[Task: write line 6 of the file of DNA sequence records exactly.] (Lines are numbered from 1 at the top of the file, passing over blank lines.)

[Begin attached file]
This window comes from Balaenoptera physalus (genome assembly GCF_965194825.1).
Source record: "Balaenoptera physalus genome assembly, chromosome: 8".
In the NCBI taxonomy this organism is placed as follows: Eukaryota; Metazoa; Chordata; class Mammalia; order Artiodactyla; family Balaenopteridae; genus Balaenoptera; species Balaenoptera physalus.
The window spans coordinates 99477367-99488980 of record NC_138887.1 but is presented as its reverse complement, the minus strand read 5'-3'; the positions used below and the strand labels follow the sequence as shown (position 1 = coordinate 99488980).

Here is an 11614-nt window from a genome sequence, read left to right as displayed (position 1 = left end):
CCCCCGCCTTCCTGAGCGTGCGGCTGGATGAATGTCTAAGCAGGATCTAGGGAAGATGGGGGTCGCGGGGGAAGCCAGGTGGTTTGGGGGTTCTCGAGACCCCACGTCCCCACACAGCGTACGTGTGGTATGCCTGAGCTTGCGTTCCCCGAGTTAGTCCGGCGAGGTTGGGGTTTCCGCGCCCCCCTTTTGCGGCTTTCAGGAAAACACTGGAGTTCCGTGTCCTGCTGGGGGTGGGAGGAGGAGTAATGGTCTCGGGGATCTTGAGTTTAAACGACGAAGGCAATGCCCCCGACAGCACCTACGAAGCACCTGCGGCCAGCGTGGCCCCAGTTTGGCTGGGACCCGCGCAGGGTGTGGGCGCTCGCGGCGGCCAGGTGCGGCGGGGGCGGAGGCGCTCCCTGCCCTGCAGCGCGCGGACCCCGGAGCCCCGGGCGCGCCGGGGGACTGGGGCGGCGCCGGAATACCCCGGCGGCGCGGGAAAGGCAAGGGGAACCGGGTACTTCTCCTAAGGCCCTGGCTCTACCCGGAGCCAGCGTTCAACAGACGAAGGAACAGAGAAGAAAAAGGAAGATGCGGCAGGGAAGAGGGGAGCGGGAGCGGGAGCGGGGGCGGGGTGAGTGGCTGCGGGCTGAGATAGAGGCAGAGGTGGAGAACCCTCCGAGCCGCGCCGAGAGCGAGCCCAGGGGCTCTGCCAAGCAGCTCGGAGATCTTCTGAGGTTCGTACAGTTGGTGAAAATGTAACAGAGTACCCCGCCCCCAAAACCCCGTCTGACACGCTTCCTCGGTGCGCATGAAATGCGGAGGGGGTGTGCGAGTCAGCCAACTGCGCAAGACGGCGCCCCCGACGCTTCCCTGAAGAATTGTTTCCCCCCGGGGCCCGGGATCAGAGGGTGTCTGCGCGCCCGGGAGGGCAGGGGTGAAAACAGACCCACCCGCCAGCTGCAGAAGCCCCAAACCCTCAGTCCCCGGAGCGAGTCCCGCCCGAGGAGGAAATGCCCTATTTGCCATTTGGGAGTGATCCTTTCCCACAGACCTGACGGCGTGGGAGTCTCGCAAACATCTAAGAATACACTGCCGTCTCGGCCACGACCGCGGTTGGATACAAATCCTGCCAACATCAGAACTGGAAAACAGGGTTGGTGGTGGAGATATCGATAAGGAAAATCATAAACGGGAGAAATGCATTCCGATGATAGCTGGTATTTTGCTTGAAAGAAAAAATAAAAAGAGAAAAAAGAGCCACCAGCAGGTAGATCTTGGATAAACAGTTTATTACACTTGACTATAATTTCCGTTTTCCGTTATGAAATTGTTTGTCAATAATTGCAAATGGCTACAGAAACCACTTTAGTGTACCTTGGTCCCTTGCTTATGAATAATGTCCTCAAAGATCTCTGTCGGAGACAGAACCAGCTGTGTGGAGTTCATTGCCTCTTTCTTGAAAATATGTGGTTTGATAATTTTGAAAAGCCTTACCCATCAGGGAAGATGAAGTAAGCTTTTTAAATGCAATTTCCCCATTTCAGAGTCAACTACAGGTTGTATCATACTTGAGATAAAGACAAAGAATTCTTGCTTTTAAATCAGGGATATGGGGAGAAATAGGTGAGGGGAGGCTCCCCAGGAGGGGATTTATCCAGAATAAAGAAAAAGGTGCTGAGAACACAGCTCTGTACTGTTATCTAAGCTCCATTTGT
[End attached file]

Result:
CCCCCGCCTTCCTGAGCGTGCGGCTGGATGAATGTCTAAGCAGGATCTAGGGAAGATGGGGGTCGCGGGGGAAGCCAGGTGGTTTGGGGGTTCTCGAGACCCCACGTCCCCACACAGCGTACGTGTGGTATGCCTGAGCTTGCGTTCCCCGAGTTAGTCCGGCGAGGTTGGGGTTTCCGCGCCCCCCTTTTGCGGCTTTCAGGAAAACACTGGAGTTCCGTGTCCTGCTGGGGGTGGGAGGAGGAGTAATGGTCTCGGGGATCTTGAGTTTAAACGACGAAGGCAATGCCCCCGACAGCACCTACGAAGCACCTGCGGCCAGCGTGGCCCCAGTTTGGCTGGGACCCGCGCAGGGTGTGGGCGCTCGCGGCGGCCAGGTGCGGCGGGGGCGGAGGCGCTCCCTGCCCTGCAGCGCGCGGACCCCGGAGCCCCGGGCGCGCCGGGGGACTGGGGCGGCGCCGGAATACCCCGGCGGCGCGGGAAAGGCAAGGGGAACCGGGTACTTCTCCTAAGGCCCTGGCTCTACCCGGAGCCAGCGTTCAACAGACGAAGGAACAGAGAAGAAAAAGGAAGATGCGGCAGGGAAGAGGGGAGCGGGAGCGGGAGCGGGGGCGGGGTGAGTGGCTGCGGGCTGAGATAGAGGCAGAGGTGGAGAACCCTCCGAGCCGCGCCGAGAGCGAGCCCAGGGGCTCTGCCAAGCAGCTCGGAGATCTTCTGAGGTTCGTACAGTTGGTGAAAATGTAACAGAGTACCCCGCCCCCAAAACCCCGTCTGACACGCTTCCTCGGTGCGCATGAAATGCGGAGGGGGTGTGCGAGTCAGCCAACTGCGCAAGACGGCGCCCCCGACGCTTCCCTGAAGAATTGTTTCCCCCCGGGGCCCGGGATCAGAGGGTGTCTGCGCGCCCGGGAGGGCAGGGGTGAAAACAGACCCACCCGCCAGCTGCAGAAGCCCCAAACCCTCAGTCCCCGGAGCGAGTCCCGCCCGAGGAGGAAATGCCCTATTTGCCATTTGGGAGTGATCCTTTCCCACAGACCTGACGGCGTGGGAGTCTCGCAAACATCTAAGAATACACTGCCGTCTCGGCCACGACCGCGGTTGGATACAAATCCTGCCAACATCAGAACTGGAAAACAGGGTTGGTGGTGGAGATATCGATAAGGAAAATCATAAACGGGAGAAATGCATTCCGATGATAGCTGGTATTTTGCTTGAAAGAAAAAATAAAAAGAGAAAAAAGAGCCACCAGCAGGTAGATCTTGGATAAACAGTTTATTACACTTGACTATAATTTCCGTTTTCCGTTATGAAATTGTTTGTCAATAATTGCAAATGGCTACAGAAACCACTTTAGTGTACCTTGGTCCCTTGCTTATGAATAATGTCCTCAAAGATCTCTGTCGGAGACAGAACCAGCTGTGTGGAGTTCATTGCCTCTTTCTTGAAAATATGTGGTTTGATAATTTTGAAAAGCCTTACCCATCAGGGAAGATGAAGTAAGCTTTTTAAATGCAATTTCCCCATTTCAGAGTCAACTACAGGTTGTATCATACTTGAGATAAAGACAAAGAATTCTTGCTTTTAAATCAGGGATATGGGGAGAAATAGGTGAGGGGAGGCTCCCCAGGAGGGGATTTATCCAGAATAAAGAAAAAGGTGCTGAGAACACAGCTCTGTACTGTTATCTAAGCTCCATTTGT